The Himalayan Glaciers on the Tibetan Plateau have been among the most affected by global warming. The Himalayas...provide more than half of the drinking water for 40% of the world's population...Within the next half-century, that 40% of the world's people may well face a very serious drinking water shortage, unless the world acts boldly and quickly to mitigate global warming.
Zeena Schreck is a Berlin-based interdisciplinary artist, author, musician/composer, tantric teacher, mystic, animal rights activist, and counter-culture icon known by her mononymous artist name, ZEENA. Her work stems from her experience within the esoteric, shamanistic and magical traditions of which she's practiced, taught and been initiated. She is a practicing Tibetan Buddhist yogini, teaches at the Buddhistische Gesellschaft Berlin and is the spiritual leader of the Sethian Liberation Movement (SLM).
In what is now known as Bodh Gaya... a Buddhist temple stands beside an ancient pipal, descended from that bodhi tree, or 'enlightenment tree, ' and I watched the rising of the morning star and came away no wiser than before. But later I wondered if the Tibetan monks were aware that the Bodhi tree was murmuring with gusts of birds, while another large pipal, so close by that it touched the holy tree with many branches, was without life. I make no claim for the event: I simply declare what I saw at Bodh Gaya.
Whenever the sadness got too much, I would hire a rickshaw and go to the Upper Bazaar. Those little rickshaw trips to the market and back, shopping for lipsticks and imitation Gucci bags and wind-chimes and what not, are some of my happiest memories today. You know, one day, during one of those trips, I sold all my well-thumbed copies of 'Inside Outside' to the Tibetan guy who ran the old book store on Netaji Road for seventy rupees, six Tintins and a disarming smile. And all of a sudden, that moment, standing at the corner of Netaji road, I found out who I was.' ('Left from Dhakeshwari')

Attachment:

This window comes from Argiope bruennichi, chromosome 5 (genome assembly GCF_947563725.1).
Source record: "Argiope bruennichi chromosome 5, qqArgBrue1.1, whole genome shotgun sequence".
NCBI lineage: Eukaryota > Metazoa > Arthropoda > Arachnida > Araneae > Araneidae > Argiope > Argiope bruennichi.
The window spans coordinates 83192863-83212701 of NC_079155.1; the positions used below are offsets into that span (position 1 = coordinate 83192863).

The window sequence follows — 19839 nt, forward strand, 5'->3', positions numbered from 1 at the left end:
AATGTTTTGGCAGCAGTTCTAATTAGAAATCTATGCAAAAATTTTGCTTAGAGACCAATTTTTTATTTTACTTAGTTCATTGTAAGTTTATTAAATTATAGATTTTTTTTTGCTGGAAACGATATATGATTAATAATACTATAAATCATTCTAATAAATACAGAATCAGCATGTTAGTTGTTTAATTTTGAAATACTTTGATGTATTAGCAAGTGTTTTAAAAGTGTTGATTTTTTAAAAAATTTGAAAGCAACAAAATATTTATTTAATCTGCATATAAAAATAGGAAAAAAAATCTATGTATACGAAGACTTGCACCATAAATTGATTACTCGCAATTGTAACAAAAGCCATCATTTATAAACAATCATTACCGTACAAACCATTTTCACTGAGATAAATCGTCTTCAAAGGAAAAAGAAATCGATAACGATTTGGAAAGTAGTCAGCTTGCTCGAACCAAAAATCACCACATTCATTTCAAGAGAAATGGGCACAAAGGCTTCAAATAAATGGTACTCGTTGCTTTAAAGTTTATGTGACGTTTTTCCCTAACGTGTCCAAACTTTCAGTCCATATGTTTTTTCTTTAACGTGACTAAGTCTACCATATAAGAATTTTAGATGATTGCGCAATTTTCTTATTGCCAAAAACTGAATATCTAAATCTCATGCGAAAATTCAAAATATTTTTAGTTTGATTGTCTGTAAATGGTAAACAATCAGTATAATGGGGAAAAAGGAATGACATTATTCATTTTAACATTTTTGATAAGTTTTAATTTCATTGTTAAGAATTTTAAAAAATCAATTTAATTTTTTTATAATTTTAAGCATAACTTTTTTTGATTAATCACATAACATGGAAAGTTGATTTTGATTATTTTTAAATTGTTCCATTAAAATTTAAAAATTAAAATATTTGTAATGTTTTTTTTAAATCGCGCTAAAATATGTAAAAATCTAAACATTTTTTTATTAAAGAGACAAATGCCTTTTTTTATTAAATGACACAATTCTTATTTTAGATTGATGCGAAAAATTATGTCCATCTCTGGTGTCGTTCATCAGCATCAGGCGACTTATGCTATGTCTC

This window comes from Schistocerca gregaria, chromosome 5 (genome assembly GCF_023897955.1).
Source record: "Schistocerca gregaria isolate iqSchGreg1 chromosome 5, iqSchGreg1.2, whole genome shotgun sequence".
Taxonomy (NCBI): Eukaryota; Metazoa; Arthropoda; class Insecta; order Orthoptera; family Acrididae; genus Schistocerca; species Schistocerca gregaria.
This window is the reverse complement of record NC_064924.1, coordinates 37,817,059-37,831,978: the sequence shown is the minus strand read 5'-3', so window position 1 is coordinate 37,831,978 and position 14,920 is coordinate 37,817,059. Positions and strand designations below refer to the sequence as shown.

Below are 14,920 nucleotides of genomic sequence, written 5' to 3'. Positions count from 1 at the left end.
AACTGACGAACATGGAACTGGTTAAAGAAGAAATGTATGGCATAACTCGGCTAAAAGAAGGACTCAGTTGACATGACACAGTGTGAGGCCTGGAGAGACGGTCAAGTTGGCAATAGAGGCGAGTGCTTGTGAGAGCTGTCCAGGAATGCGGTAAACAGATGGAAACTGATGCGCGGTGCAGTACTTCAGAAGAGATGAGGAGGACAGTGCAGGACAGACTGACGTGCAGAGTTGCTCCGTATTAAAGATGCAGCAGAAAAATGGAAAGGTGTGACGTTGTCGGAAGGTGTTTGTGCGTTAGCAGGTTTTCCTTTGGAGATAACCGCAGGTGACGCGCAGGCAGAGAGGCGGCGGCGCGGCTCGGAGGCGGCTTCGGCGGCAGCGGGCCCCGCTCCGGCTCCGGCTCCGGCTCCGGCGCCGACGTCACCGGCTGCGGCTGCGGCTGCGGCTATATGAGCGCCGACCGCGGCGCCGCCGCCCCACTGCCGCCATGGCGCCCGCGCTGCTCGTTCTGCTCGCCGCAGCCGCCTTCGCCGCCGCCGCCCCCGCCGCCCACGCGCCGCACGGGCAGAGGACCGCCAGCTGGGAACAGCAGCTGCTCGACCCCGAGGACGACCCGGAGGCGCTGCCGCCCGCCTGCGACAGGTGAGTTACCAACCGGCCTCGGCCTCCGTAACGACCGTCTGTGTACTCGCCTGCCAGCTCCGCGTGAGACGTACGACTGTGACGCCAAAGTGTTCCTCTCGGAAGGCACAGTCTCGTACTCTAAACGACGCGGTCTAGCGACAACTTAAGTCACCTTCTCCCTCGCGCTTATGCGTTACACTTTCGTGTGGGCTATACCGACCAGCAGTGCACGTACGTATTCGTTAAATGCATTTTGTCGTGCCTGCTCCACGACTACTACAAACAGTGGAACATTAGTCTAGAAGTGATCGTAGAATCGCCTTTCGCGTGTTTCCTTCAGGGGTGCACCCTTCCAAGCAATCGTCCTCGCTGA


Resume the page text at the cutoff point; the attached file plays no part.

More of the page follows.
The Himalayas are the crowning achievement of the Indo-Australian plate. India in the Oligocene crashed head on into Tibet, hit so hard that it not only folded and buckled the plate boundaries but also plowed into the newly created Tibetan plateau and drove the Himalayas five and a half miles into the sky. The mountains are in some trouble. India has not stopped pushing them, and they are still going up. Their height and volume are already so great they are beginning to melt in their own self-generated radioactive heat. When the climbers in 1953 planted their flags on the highest mountain, they set them in snow over the skeletons of creatures that had lived in a warm clear ocean that India, moving north, blanked out. Possibly as much as 20,000 feet below the sea floor, the skeletal remains had turned into rock. This one fact is a treatise in itself on the movements of the surface of the earth. If by some fiat, I had to restrict all this writing to one sentence; this is the one I would choose: the summit of Mount Everest is marine limestone.